Finance health plan would cut deficit
House OKs military home buyer credit

Homebuyer tax break update

Are you ready for the big news? The first-time homebuyer tax credit might be extended beyond its Nov. 30 cut-off day and possibly expanded.

OK, so that's not such a shocker. Talk of doing just that has been around since the tax break's latest incarnation back in February as part of the American Recovery and Reinvestment Act, aka the Obama stimulus package.

Folks, and by "folks" I mean the housing industry, have been pushing for at least a continuation of the credit, which according to some estimates could help 40 percent of all homebuyers in 2009 get a house.

But House Speaker Nancy Pelosi officially acknowledged today that Capitol Hill will be looking at renewal of the $8,000 credit.

"And the question is," added Pelosi, "would that be just first time homeowners or would you open it up to other purchasers of homes?"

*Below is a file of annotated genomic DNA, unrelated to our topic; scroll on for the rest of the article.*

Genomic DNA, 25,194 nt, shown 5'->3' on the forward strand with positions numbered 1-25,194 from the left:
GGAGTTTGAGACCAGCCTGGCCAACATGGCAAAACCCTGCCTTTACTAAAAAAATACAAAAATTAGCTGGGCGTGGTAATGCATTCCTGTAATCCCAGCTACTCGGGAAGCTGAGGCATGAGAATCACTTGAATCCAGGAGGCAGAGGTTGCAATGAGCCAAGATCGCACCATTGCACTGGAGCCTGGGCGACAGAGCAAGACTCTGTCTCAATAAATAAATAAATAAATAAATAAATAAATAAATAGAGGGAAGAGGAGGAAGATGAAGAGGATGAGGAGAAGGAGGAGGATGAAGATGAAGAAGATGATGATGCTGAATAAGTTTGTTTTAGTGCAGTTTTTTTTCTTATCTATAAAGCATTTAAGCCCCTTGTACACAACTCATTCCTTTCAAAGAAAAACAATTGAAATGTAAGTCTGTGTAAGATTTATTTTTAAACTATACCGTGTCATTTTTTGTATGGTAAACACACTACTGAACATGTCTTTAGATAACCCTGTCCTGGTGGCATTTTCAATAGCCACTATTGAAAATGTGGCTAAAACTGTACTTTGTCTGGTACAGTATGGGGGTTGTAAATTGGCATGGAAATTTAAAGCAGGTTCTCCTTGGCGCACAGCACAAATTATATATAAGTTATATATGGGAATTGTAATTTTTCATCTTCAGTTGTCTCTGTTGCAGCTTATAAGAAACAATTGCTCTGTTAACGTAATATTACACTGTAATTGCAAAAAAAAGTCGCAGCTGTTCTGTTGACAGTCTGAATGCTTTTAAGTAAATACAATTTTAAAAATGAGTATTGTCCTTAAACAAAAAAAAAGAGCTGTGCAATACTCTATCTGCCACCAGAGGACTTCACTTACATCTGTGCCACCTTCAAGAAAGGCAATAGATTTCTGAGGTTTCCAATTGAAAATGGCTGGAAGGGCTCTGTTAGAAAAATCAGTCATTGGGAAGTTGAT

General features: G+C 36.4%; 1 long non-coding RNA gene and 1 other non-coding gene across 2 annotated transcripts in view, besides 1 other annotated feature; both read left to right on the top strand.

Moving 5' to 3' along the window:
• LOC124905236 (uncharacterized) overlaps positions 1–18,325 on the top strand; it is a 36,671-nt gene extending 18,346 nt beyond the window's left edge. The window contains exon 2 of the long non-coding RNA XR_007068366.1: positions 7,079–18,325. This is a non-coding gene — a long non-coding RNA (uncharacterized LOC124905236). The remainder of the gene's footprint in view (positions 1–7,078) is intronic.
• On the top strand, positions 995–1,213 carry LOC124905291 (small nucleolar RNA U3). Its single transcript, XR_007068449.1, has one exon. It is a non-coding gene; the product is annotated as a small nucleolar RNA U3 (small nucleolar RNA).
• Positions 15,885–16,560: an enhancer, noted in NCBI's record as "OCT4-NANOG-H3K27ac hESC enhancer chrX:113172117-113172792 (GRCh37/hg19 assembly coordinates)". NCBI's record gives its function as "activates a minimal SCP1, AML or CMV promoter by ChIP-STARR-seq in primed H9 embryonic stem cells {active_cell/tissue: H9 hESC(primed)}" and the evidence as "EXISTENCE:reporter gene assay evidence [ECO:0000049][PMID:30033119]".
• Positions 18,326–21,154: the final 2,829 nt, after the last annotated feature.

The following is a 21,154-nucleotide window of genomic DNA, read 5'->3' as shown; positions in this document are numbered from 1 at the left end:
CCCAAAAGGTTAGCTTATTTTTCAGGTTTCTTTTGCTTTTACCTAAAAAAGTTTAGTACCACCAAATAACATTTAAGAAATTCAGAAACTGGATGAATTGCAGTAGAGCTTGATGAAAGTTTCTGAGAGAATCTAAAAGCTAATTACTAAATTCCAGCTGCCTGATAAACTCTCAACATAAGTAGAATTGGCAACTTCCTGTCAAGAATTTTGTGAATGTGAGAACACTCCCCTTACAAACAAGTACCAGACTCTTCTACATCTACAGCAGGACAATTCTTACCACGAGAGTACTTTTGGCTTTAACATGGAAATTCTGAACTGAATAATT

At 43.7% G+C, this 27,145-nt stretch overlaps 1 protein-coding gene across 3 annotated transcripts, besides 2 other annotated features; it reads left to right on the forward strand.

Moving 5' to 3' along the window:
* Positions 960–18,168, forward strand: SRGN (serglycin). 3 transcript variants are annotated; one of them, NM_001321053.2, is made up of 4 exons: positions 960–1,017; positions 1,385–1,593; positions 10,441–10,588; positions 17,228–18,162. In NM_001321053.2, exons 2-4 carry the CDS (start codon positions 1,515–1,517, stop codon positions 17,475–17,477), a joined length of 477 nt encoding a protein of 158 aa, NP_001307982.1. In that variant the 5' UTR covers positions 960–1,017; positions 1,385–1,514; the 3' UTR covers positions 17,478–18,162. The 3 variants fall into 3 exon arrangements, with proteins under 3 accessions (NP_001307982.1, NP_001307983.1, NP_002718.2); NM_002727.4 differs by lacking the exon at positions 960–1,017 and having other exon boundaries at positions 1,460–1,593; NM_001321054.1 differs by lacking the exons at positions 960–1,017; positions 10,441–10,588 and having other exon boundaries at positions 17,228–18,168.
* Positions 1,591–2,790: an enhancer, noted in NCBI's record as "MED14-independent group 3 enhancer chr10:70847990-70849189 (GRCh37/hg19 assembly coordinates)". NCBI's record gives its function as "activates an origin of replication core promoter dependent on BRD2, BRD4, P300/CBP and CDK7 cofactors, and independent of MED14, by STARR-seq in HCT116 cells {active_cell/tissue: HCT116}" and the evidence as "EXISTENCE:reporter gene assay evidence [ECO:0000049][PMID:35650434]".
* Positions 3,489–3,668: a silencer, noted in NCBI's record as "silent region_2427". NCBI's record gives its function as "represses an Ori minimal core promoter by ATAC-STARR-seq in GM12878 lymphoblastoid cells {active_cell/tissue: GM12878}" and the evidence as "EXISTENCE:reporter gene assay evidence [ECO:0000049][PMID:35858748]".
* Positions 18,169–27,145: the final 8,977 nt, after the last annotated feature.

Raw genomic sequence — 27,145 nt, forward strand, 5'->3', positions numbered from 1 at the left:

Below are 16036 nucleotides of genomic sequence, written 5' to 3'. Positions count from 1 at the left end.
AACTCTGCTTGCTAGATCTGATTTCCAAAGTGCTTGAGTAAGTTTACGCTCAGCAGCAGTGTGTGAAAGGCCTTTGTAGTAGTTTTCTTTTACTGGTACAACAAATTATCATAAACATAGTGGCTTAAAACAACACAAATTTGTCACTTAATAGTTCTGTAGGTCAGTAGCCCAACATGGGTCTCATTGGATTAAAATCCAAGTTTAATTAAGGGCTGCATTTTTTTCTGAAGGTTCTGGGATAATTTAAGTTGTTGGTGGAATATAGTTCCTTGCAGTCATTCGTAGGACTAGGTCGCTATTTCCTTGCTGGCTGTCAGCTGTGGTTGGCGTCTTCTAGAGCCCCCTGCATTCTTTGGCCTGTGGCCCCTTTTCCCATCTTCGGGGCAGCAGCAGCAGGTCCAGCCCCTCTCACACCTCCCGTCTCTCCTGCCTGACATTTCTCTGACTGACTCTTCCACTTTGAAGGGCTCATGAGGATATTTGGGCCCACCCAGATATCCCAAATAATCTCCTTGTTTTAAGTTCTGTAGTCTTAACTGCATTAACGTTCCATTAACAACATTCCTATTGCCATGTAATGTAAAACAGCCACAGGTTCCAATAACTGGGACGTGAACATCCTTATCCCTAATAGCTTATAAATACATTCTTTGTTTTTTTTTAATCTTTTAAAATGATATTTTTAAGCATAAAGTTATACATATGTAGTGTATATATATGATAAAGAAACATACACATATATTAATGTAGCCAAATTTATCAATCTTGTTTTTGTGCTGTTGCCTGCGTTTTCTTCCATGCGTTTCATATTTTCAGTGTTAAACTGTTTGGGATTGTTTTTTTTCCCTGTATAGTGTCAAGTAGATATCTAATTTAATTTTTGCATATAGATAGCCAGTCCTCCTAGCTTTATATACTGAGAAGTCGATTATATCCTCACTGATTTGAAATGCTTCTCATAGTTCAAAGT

Eye_on_irsHey, you tell us!

I hedge my predictive bets on the question a bit in First homes, continuing taxes posted at my other blog, Eye on the IRS.

I said it before, most recently in Housing tax topics roundup, and I still believe it now: It's time to cool it on the housing credit. 

The first-time homebuyer credit, like many tax breaks before it and unfortunately many more that will come after it, is flat out pandering to political special interests that wield a lot of power, and political action committee money, in election years. And yes, we''re fast approaching the 2010 midterm voting cycle.

Not that I'm cynical or anything -- I prefer the terms "realistic" or "pragmatic" -- but if I had to bet, I'd say the election cycle calendar pretty much ensures we'll get some sort of real estate industry supported tax credit extension.

Maybe just enough to get us to Nov. 2, 2010, but a continuation nonetheless.

Comments

Feed You can follow this conversation by subscribing to the comment feed for this post.

Pam Baggett

I agree, Kay. The first-time homebuyer gift is a contrived benefit. I see it as a disadvantage for those of us who already own a home we worked hard to pay for. $8,000 might be just what I need to be able to build the house that we put on hold during this unpredictable economic times.

The comments to this entry are closed.